Companies Agree to Strengthen their Children’s Advertising Commitments with CFBAI’s Updated Core Principles

For Immediate Release
Contact: Abby Hills, Director of Communications, BBB National Programs

703.247.9330 / press@bbbnp.org

The nation’s 19 leading food, beverage, and quick service restaurant companies today have agreed to strengthen their voluntary commitments for responsible food marketing to children with the adoption of the BBB National Programs Children’s Food and Beverage Advertising Initiative (CFBAI) 2021 Core Principles. These principles now more strictly define what constitutes a child-directed audience and formally expand the definition of media coverage to include YouTube and influencer communications.

Participants have agreed to implement these improvements by January 1, 2021.

“CFBAI and its participants have consistently demonstrated a commitment to helping address childhood obesity,” said Maureen Enright, vice president of CFBAI. “The 2021 Core Principles reaffirm the program’s mission of improving the children’s food advertising landscape.”

Under CFBAI’s Core Principles, participating companies agree to advertise only foods or beverages that meet CFBAI’s Uniform Nutrition Criteria or to not advertise foods at all in child-directed advertising across a wide variety of digital and print platforms. CFBAI participants also commit to not advertising branded foods or beverages to children in elementary schools, even foods that meet the nutrition criteria.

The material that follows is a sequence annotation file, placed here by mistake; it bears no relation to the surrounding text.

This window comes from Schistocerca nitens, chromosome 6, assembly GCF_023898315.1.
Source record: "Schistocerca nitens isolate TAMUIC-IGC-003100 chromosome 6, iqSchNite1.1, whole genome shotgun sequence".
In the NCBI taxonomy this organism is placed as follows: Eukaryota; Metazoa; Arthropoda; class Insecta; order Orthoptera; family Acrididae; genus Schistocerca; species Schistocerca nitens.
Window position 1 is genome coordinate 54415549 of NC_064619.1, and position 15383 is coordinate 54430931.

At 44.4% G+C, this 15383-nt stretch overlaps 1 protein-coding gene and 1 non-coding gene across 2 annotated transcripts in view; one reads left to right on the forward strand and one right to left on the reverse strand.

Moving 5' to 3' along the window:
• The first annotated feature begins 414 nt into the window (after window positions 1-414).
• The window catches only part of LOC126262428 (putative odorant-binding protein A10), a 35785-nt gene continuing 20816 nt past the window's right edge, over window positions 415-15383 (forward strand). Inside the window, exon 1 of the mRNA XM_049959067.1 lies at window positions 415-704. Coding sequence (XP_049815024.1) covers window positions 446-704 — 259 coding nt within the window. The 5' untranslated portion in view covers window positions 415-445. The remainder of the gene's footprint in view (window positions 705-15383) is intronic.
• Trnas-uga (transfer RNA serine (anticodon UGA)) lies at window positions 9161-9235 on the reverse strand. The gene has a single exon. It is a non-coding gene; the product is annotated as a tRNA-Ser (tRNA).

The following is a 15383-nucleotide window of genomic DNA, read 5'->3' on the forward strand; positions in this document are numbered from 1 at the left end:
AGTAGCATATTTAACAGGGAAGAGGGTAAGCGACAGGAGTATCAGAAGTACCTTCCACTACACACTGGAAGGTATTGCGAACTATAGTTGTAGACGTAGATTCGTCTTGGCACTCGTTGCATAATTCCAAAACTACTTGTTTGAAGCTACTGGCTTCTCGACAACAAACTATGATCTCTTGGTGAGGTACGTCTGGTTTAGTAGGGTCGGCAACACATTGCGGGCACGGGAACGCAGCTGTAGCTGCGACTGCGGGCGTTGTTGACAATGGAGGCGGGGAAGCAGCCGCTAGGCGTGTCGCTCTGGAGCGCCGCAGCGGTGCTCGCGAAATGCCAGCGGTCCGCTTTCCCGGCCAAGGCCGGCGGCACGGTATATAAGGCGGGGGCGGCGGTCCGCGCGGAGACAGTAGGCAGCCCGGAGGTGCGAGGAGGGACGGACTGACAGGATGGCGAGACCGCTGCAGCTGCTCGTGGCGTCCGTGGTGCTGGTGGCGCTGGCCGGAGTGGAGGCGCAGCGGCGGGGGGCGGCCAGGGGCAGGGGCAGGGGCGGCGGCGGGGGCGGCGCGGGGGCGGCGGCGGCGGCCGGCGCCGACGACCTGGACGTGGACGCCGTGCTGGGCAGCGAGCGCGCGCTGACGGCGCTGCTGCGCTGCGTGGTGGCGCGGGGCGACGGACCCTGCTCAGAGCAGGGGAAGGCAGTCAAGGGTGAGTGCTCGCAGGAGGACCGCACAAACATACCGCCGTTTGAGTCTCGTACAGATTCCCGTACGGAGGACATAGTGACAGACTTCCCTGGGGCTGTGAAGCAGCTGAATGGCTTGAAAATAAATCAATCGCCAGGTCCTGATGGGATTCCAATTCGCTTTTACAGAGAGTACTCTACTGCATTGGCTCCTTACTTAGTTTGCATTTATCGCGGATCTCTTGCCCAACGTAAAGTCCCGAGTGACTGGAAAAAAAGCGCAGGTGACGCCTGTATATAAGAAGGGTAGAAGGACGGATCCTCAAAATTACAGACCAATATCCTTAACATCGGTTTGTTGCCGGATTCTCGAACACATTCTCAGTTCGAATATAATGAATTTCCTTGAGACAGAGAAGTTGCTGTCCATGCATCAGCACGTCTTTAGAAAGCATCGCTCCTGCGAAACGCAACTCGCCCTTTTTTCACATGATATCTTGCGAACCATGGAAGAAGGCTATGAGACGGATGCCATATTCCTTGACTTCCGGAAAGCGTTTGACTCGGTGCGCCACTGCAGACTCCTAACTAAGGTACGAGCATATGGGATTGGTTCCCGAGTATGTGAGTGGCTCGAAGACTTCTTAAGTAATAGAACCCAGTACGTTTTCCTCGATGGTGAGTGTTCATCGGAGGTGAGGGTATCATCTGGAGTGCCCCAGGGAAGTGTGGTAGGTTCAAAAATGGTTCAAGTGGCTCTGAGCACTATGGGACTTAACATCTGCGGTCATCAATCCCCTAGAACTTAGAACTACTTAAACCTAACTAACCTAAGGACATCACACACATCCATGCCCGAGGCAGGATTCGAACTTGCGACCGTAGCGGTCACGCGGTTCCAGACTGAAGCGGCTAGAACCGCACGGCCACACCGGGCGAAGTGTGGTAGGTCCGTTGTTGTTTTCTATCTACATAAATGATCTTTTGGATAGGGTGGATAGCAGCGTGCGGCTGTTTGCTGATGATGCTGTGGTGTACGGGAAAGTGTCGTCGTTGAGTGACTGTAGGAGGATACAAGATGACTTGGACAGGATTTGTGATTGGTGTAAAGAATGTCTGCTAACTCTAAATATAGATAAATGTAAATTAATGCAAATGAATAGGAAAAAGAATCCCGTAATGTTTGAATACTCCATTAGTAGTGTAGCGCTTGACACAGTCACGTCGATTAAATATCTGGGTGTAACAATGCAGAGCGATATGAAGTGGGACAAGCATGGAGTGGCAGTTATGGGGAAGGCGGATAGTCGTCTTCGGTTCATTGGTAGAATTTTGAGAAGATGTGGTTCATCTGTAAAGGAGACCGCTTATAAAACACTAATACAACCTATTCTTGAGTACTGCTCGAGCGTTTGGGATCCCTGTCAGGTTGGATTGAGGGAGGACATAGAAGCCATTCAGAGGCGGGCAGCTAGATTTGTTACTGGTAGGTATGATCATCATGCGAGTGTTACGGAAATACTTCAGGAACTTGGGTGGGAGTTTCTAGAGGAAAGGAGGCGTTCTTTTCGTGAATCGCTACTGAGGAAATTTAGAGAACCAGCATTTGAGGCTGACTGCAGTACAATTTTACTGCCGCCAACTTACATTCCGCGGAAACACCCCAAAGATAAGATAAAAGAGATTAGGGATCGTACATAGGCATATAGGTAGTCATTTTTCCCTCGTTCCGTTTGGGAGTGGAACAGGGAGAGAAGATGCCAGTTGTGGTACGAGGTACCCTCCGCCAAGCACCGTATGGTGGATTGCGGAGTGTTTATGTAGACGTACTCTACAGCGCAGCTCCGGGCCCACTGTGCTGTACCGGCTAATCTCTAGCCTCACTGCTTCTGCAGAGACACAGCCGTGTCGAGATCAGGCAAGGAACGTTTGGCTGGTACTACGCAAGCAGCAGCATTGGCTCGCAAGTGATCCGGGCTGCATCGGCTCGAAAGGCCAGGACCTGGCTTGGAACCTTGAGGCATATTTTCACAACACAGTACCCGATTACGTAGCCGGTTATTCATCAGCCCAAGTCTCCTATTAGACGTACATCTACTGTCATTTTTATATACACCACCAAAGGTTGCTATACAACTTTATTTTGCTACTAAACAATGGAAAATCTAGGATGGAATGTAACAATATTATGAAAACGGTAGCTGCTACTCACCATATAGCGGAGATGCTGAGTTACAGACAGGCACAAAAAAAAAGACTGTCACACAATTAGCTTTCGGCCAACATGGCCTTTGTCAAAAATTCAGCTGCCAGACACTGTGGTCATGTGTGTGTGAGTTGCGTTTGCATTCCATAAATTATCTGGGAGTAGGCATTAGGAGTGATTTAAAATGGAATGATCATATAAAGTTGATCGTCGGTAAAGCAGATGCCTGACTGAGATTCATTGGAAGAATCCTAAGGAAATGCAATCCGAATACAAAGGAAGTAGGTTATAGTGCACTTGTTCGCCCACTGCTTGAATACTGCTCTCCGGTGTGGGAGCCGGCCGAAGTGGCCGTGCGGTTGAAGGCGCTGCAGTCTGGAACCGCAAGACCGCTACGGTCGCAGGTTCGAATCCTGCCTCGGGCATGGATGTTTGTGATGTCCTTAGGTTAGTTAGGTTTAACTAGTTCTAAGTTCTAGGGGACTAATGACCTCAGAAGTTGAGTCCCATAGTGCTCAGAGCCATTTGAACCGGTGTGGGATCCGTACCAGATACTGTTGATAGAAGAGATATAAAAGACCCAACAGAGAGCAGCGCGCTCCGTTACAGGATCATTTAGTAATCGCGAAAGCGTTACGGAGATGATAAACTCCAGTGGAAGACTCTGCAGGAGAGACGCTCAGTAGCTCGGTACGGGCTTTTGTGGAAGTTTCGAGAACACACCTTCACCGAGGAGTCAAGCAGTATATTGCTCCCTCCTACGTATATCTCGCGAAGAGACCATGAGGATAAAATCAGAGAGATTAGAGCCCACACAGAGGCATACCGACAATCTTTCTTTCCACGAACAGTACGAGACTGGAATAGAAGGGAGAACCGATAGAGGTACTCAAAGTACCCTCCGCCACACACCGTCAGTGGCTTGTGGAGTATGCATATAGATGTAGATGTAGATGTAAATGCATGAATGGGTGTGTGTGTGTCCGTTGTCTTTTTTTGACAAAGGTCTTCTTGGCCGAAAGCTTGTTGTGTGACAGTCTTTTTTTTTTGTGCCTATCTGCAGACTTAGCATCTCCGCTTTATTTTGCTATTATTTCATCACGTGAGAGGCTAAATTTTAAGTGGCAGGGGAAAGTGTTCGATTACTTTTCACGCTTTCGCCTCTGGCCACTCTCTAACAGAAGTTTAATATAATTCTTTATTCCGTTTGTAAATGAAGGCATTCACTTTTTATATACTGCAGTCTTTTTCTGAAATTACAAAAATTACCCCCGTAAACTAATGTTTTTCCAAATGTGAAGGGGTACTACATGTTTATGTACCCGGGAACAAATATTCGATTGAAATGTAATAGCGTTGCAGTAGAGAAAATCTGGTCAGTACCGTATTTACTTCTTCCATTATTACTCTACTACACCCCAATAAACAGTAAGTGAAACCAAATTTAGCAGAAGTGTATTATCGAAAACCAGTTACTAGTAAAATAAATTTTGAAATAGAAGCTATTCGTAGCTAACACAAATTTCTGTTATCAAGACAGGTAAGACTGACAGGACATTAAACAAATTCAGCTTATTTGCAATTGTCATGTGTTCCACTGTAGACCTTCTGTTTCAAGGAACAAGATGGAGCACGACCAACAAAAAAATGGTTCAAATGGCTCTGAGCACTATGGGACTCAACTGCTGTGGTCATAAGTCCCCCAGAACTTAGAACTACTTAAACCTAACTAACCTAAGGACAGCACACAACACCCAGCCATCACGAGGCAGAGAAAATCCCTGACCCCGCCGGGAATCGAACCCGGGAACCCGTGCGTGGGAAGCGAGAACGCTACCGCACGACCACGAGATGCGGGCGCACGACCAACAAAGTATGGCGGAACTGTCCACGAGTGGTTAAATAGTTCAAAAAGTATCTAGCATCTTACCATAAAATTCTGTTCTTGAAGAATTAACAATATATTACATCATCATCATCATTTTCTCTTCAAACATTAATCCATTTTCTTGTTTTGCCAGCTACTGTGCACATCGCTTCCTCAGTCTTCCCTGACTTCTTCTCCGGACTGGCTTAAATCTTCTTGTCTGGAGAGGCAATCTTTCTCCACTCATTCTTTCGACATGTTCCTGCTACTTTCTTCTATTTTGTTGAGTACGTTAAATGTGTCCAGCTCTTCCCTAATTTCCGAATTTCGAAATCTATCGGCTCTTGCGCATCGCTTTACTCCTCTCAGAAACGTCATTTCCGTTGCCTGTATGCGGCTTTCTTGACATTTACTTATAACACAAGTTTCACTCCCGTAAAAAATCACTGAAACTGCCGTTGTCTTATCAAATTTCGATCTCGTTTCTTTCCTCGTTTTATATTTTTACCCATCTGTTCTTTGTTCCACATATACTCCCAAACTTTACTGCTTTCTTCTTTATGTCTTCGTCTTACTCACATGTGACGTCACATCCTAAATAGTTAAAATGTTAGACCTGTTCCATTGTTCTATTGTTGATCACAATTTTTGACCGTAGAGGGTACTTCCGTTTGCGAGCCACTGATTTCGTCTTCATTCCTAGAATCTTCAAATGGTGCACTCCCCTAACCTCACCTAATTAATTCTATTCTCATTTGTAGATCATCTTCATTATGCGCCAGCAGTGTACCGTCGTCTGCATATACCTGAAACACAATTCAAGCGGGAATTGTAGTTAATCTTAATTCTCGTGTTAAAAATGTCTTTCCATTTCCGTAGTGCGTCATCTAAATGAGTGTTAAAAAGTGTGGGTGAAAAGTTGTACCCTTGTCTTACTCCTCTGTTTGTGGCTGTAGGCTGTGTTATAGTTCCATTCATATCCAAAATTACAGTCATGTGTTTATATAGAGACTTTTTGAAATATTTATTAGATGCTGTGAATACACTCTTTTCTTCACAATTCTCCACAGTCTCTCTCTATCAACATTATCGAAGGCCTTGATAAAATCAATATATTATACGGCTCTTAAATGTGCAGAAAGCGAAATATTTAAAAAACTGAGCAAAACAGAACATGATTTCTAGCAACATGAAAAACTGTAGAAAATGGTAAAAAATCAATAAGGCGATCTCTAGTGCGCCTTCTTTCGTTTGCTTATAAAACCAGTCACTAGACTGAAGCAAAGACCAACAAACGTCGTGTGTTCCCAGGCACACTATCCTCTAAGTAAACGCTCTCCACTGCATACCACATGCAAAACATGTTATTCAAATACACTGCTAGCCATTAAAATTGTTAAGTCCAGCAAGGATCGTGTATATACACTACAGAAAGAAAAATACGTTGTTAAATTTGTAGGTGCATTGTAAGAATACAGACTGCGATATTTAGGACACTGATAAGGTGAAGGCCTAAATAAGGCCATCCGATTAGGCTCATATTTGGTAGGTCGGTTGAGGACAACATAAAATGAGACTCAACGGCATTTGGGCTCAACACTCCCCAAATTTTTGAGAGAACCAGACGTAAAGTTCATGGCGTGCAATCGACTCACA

The 2021 guidelines have been expanded to specifically cover advertising on open-access platforms with child-directed content or channels, such as YouTube, and require that if child-directed influencer communications are used, they will promote only foods that meet CFBAI’s Nutrition CriteriaAlthough CFBAI’s Core Principles always have applied to online advertising, this enhancement reflects ongoing changes in the children’s media environment and provides greater transparency regarding the application of participants’ commitments.

For measured media like television, CFBAI defines “child-directed” by reviewing the percentage of children under age 12 in the audience. Under the 2021 guidelines the required threshold is now stricter, defining any program with an audience of 30% or more children as child-directed. (Some CFBAI participants already apply a 30% threshold or even 25%.)

The 2021 Core Principles also incorporate CFBAI’s Category-Specific Uniform Nutrition Criteria, 2nd edition, which updated the program’s nutrition criteria in September 2018, and which were implemented in January 2020. 

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